“It’s very difficult to stand up against this when everybody’s on the other side,” he added, “but I would be derelict in my duties if I didn’t.” California’s Republican Governor, George Deukmejian, its Democratic state superintendent of public instruction, Bill Honig, and a host of interest groups have begun pushing for choice legislation.

“I can sense this is the wrong path to go down,” Mr. Foglia maintained. “the little good it will do will not mask all the damage it will not cure.”

Guided by ‘Fear and Hope’

As was the case in Minnesota, Iowa lawmakers had had some previous experience with more limited choice plans before crafting their current legislation. Those earlier efforts had produced both a sketchy database and a constituency of parents pushing for even wider options.

In the past two years, the legislature has enacted bills gradually expanding the rights of students to transfer to districts contiguous to their own.

“We are very familiar with the dynamics of choice, and we do have some lab experiences by looking at Minnesota,” said Art Ollie, chairman of the House education committee.

“We realize there are risks involved, as well as benefits,” he added.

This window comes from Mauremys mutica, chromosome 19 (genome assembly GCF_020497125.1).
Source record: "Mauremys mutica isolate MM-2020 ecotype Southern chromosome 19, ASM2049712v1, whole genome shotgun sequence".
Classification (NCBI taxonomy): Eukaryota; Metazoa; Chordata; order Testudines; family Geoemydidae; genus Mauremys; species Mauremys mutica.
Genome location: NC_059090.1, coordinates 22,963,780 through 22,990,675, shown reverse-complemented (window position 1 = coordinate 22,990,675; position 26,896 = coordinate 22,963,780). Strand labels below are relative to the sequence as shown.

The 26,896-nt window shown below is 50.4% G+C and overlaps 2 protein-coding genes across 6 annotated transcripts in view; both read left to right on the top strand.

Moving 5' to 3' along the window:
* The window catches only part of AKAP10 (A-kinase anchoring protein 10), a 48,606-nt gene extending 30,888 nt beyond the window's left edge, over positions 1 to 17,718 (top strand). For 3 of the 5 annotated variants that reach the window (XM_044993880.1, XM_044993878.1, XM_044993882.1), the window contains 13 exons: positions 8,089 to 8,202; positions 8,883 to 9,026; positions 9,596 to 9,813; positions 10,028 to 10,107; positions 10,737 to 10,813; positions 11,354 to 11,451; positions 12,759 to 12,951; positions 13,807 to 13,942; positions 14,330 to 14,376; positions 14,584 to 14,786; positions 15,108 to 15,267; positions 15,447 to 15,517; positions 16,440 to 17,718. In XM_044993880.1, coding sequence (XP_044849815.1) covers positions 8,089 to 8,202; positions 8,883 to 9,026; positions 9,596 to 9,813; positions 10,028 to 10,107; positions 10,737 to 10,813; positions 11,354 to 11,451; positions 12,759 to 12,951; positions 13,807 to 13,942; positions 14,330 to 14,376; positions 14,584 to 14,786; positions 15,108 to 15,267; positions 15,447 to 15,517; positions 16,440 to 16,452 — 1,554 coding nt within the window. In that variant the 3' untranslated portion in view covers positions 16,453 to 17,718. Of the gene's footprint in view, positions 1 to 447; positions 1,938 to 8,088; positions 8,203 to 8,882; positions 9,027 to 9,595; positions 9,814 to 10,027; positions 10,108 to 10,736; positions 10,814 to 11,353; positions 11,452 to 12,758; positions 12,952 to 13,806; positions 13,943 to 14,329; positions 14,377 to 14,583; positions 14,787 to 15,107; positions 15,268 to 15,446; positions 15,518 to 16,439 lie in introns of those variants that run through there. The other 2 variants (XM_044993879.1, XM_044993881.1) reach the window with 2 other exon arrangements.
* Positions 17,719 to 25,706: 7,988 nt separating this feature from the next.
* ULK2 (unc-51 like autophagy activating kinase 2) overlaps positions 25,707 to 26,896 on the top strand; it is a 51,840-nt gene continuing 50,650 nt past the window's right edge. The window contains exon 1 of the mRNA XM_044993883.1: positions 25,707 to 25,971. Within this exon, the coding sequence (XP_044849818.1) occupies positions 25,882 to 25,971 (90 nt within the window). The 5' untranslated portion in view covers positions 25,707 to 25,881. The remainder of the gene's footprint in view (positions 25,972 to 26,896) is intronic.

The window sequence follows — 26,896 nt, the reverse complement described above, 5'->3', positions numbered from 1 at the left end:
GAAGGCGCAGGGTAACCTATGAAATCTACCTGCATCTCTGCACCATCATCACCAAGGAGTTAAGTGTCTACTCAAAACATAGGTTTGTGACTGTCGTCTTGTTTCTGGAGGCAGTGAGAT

But for the most part, Mr. Ollie said, “people who oppose school choice oppose it out of fear, and people who support it, support it out of hope.”

Although Iowa’s open-enrollment plan is similar in many respects to Minnesota’s, it also contains additional restrictions on student transfers that are designed to prevent some of the worst-case scenarios critics associate with choice.

While both plans allow students to seek open seats in other districts, for example, the Iowa law allows districts that lose more than 5 percent of their enrollment in the first year to prevent more students from leaving.

Iowa’s law will allow students to begin choosing districts next fall for the 1990-91 school year.

“We want to move somewhat cautiously and monitor somewhat closely, to make sure nothing we don’t want to happen is happening,” said Senator Murphy.

Arkansas’ new law is also based on the Minnesota model, and will allow students to apply for transfers beginning in the 1990-91 school year.

“We were somewhat surprised” by the bill’s passage, admitted Mike Gauldin, press secretary to Gov. Bill Clinton, who proposed the legislation.

“Of all the accountability measures we proposed, this was probably the most controversial and thus the hardest to get passed,” he said. “But you never know.”

Unlike most of the other states’ proposals for open-enrollment, Arkansas’ bill contains no provisions designed to prevent the plan from causing sudden shocks to the existing educational system.